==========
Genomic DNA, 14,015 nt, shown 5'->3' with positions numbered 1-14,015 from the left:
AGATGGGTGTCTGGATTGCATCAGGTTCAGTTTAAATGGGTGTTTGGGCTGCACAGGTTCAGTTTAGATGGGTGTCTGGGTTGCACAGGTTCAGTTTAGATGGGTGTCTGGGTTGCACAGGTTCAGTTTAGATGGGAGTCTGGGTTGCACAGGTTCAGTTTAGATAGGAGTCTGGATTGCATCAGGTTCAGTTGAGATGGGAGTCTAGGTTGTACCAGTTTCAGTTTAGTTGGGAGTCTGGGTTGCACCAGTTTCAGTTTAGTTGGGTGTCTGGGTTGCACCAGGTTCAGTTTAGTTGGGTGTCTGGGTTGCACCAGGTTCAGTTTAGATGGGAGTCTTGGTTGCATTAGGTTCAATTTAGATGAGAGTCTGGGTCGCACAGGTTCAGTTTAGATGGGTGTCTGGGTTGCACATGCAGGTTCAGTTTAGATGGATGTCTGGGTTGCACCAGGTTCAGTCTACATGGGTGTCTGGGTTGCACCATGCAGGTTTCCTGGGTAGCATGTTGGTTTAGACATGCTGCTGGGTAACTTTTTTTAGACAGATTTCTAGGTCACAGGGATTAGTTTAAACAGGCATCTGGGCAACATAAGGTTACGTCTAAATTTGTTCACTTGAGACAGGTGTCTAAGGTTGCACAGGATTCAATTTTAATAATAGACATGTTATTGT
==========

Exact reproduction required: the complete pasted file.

Genomic DNA, 14,015 nt, shown 5'->3' with positions numbered 1-14,015 from the left:
AGATGGGTGTCTGGATTGCATCAGGTTCAGTTTAAATGGGTGTTTGGGCTGCACAGGTTCAGTTTAGATGGGTGTCTGGGTTGCACAGGTTCAGTTTAGATGGGTGTCTGGGTTGCACAGGTTCAGTTTAGATGGGAGTCTGGGTTGCACAGGTTCAGTTTAGATAGGAGTCTGGATTGCATCAGGTTCAGTTGAGATGGGAGTCTAGGTTGTACCAGTTTCAGTTTAGTTGGGAGTCTGGGTTGCACCAGTTTCAGTTTAGTTGGGTGTCTGGGTTGCACCAGGTTCAGTTTAGTTGGGTGTCTGGGTTGCACCAGGTTCAGTTTAGATGGGAGTCTTGGTTGCATTAGGTTCAATTTAGATGAGAGTCTGGGTCGCACAGGTTCAGTTTAGATGGGTGTCTGGGTTGCACATGCAGGTTCAGTTTAGATGGATGTCTGGGTTGCACCAGGTTCAGTCTACATGGGTGTCTGGGTTGCACCATGCAGGTTTCCTGGGTAGCATGTTGGTTTAGACATGCTGCTGGGTAACTTTTTTTAGACAGATTTCTAGGTCACAGGGATTAGTTTAAACAGGCATCTGGGCAACATAAGGTTACGTCTAAATTTGTTCACTTGAGACAGGTGTCTAAGGTTGCACAGGATTCAATTTTAATAATAGACATGTTATTGT